"NNH07ZDA001N, entitled "Research Opportunities in Space and Earth Sciences - 2007 (ROSES-2007)," will be available on or about February 16, 2007. .. this NASA Research Announcement (NRA) solicits proposals for supporting basic and applied research and technology across a broad range of Earth and space science program elements relevant to one or more of the following NASA Research Programs: Earth Science, Heliophysics, Planetary Science, and Astrophysics."
Space & Planetary Science: January 2007 Archives
"While cruising around Saturn in early October 2004, Cassini captured a series of images that have been composed into the largest, most detailed, global natural color view of Saturn and its rings ever made."
The Saturn view I've been waiting for, Planetary Society
"Over the weekend, Cassini acquired a set of images that will (I am assuming) eventually be used to produce a glorious portrait of the ringed planet from a point of view that's never been seen before. Cassini has already produced two significant, detailed mosaics of Saturn. The first was taken early in the mission from a fairly familiar perspective, showing most of the globe of Saturn as well as the rings from their sunlit side."
Editor's note: Have a look at this new NASA Video - posted on YouTube. It shows the launch and deployment of the five THEMIS (Time History of Events and Microscale Interactions during Substorms) spacecraft. Whereas NASA videos always tend to be sedate as far as music is concerned, this one has an interesting upbeat soundtrack. If you have a subwoofer on your computer's sound system, by all means turn up the volume! Raw footage can be viewed here and a HiDef version of the footage can be viewed here as well. The deployment sequence is rather well done - and the image of Earth and the aurora borealisis rather stunning.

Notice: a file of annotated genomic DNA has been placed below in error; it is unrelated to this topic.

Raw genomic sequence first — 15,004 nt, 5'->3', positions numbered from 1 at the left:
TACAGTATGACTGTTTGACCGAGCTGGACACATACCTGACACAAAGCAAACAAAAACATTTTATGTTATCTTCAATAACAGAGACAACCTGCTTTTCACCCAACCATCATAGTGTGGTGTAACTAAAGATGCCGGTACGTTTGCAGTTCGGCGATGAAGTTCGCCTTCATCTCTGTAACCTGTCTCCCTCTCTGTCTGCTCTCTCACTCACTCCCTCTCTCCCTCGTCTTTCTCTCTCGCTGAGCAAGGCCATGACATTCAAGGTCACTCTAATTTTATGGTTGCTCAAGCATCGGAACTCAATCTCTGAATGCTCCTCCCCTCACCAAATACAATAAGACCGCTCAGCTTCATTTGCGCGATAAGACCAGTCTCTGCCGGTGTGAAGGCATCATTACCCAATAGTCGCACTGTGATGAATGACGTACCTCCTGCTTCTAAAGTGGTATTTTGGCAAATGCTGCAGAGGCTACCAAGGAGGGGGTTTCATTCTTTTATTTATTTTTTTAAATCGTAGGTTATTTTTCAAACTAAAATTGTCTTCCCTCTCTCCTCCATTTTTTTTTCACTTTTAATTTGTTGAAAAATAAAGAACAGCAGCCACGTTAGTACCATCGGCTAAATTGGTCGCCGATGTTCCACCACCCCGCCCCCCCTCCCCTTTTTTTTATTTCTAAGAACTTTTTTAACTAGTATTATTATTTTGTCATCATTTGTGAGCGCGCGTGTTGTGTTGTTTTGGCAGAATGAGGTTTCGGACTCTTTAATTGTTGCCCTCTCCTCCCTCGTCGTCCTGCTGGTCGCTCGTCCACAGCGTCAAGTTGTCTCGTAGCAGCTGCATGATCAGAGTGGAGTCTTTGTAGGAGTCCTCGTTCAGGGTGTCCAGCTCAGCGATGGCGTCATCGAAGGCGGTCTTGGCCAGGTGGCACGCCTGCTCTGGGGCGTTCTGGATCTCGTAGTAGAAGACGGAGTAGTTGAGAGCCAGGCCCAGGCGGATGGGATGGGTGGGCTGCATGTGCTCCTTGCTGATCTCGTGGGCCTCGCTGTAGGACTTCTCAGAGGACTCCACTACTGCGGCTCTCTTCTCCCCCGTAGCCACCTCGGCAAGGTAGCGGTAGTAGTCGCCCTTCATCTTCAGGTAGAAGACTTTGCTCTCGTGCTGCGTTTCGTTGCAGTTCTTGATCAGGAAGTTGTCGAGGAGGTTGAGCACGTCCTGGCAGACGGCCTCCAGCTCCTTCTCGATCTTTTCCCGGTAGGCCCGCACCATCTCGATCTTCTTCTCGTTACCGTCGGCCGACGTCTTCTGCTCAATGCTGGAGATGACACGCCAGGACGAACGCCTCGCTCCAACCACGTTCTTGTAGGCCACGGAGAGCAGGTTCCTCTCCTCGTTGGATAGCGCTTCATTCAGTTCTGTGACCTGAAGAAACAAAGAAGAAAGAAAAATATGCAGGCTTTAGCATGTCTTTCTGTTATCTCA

"During a meeting of the Mars Exploration Program Analysis Group Meeting in Washington DC, yesterday, NASA's John McNamee, Mars Exploration Program addressed the issue of the recent failure of the Mars Global Surveyor (MGS) spacecraft.
Apparently incorrect software doomed the spacecraft."
"Mars Global Surveyor launched in 1996 on a mission designed to study Mars from orbit for two years. It accomplished many important discoveries during nine years in orbit. On Nov. 2, the spacecraft transmitted information that one of its arrays was not pivoting as commanded. Loss of signal from the orbiter began on the following orbit."
Editor's note: Isn't it just a little odd that NASA PAO declines to mention in print what one of its own senior managers stated in a public meeting yesterday in front of hundreds of people - and the media - that flawed software which had been sent to the MGS was likely to blame for the spacecraft's failure?
The meeting will get underway at 8:00 am EST. Ongoing live commentary will be posted below.
The meeting is now underway. Ongoing live commentary is posted below.
"To "pluto" is "to demote or devalue someone or something" much like what happened to the former planet last year when the General Assembly of the International Astronomical Union decided Pluto didn't meet its definition of a planet."
"The online edition of Nature will publish, on 8 January 2007, a major scientific achievement in astronomy, in which European astronomers have participated, using a space telescope with ESA participation."
Editor's 5 Jan update: If you go to this ESA link it says "Hubble unfolds the universis of dark metal"
Editor's 7 Jan update: Hubble Maps the Cosmic Web of "Clumpy" Dark Matter in 3-D
"The twin rovers' major findings came within the first 90 days. Opportunity found chemical evidence in bedrock that a shallow salt water sea existed at some time in Mars' past. The editor of the Internet website Marstoday.com, Keith Cowing, says those discoveries alone justified the mission. "If they had both done that, or even if one of them had landed and still done that, it would have been considered a resounding success," said Keith Cowing. "But these amazing little robots are still going."